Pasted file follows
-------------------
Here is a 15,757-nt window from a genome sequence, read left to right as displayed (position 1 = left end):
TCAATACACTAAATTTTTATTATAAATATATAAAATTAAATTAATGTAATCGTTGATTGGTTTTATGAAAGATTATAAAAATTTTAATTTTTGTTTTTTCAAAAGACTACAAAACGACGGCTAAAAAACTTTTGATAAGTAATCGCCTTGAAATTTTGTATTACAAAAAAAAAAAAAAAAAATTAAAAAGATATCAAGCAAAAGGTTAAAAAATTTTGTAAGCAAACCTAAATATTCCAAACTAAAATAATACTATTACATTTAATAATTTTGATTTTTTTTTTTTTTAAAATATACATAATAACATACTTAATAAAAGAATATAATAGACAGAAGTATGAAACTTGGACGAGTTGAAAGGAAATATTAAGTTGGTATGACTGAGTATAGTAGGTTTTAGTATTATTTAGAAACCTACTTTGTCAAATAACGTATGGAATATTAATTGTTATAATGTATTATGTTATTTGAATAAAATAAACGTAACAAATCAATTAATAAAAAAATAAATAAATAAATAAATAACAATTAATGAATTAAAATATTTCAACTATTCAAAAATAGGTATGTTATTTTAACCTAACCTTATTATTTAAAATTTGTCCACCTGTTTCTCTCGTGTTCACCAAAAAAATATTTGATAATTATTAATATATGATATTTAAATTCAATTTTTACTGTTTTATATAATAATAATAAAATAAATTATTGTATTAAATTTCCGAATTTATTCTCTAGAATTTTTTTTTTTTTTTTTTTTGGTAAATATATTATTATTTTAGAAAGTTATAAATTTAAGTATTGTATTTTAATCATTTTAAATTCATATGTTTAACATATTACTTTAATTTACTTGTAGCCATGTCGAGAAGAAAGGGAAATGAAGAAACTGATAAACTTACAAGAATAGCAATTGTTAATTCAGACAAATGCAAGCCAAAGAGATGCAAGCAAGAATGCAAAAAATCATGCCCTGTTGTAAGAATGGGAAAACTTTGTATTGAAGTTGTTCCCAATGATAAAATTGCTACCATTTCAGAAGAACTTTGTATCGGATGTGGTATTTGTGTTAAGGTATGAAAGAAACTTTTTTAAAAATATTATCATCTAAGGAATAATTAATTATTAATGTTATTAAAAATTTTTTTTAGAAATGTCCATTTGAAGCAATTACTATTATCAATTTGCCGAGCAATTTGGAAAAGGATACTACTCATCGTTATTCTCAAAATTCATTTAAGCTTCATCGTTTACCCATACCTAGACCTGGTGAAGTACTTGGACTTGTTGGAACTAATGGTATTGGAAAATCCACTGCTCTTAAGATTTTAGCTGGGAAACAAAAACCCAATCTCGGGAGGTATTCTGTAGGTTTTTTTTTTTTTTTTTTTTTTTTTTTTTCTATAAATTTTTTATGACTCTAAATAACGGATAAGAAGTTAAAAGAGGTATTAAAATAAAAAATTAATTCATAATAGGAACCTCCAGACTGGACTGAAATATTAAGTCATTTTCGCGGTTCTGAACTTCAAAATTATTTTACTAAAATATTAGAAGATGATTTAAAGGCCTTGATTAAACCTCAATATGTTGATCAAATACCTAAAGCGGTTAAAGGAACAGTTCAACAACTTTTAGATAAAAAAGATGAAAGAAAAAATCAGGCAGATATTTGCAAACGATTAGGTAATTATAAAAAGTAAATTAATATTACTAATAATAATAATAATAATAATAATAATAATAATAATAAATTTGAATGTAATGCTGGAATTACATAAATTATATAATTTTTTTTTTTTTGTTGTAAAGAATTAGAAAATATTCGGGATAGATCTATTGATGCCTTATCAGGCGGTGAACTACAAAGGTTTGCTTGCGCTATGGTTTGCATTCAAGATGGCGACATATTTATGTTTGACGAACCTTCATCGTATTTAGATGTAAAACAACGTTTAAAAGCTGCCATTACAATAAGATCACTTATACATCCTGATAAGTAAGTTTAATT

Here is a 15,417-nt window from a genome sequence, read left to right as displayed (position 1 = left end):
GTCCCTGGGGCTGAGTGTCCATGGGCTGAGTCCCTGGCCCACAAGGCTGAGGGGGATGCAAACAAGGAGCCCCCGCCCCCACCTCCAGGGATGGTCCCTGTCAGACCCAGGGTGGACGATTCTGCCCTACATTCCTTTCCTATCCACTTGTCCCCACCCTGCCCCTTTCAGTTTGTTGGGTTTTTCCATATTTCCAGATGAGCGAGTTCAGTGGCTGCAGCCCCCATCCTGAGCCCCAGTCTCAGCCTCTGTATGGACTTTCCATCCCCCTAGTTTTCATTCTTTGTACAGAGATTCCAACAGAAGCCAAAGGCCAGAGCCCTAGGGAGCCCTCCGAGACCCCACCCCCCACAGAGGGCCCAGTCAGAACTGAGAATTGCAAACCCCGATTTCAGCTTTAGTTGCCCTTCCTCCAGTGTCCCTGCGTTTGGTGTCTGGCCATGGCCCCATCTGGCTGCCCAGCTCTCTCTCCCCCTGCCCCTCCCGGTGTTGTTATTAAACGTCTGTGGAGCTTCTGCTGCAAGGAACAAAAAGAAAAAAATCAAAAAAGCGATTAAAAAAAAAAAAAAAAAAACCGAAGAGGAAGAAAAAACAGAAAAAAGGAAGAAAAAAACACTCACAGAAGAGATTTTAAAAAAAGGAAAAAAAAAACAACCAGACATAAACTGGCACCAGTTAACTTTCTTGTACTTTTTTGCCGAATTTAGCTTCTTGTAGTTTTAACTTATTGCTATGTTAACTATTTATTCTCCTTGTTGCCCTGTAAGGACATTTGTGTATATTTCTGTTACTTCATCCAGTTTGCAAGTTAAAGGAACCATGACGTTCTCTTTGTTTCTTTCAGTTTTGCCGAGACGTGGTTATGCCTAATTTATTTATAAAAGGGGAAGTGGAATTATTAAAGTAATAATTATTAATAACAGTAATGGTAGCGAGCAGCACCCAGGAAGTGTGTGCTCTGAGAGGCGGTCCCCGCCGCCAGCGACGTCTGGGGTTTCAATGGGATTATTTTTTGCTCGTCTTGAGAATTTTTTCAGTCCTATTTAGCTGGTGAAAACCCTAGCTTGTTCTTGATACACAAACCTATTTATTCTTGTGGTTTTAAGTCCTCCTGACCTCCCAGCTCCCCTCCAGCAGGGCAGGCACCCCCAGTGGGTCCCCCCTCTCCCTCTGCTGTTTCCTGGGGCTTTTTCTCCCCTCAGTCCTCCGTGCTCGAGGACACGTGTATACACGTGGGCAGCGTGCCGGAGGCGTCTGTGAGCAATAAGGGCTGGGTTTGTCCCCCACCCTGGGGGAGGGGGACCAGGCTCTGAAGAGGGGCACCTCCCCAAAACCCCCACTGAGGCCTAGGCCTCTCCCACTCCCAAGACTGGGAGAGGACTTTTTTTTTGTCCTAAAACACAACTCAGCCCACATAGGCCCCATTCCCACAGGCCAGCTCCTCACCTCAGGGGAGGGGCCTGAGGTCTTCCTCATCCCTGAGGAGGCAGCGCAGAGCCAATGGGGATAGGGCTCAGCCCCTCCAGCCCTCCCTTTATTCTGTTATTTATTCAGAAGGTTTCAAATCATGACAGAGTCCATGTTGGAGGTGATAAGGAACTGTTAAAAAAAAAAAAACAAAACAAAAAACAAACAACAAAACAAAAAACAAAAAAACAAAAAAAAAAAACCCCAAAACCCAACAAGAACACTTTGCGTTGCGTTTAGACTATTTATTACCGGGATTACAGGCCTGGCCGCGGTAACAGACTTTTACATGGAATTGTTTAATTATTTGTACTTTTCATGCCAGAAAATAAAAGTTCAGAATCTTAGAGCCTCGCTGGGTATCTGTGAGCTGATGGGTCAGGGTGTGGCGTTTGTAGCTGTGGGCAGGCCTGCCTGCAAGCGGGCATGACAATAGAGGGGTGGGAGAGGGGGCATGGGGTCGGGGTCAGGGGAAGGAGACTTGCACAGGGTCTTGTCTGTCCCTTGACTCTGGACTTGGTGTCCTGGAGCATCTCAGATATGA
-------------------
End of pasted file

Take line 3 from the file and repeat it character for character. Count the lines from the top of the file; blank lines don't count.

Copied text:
Here is a 15,417-nt window from a genome sequence, read left to right as displayed (position 1 = left end):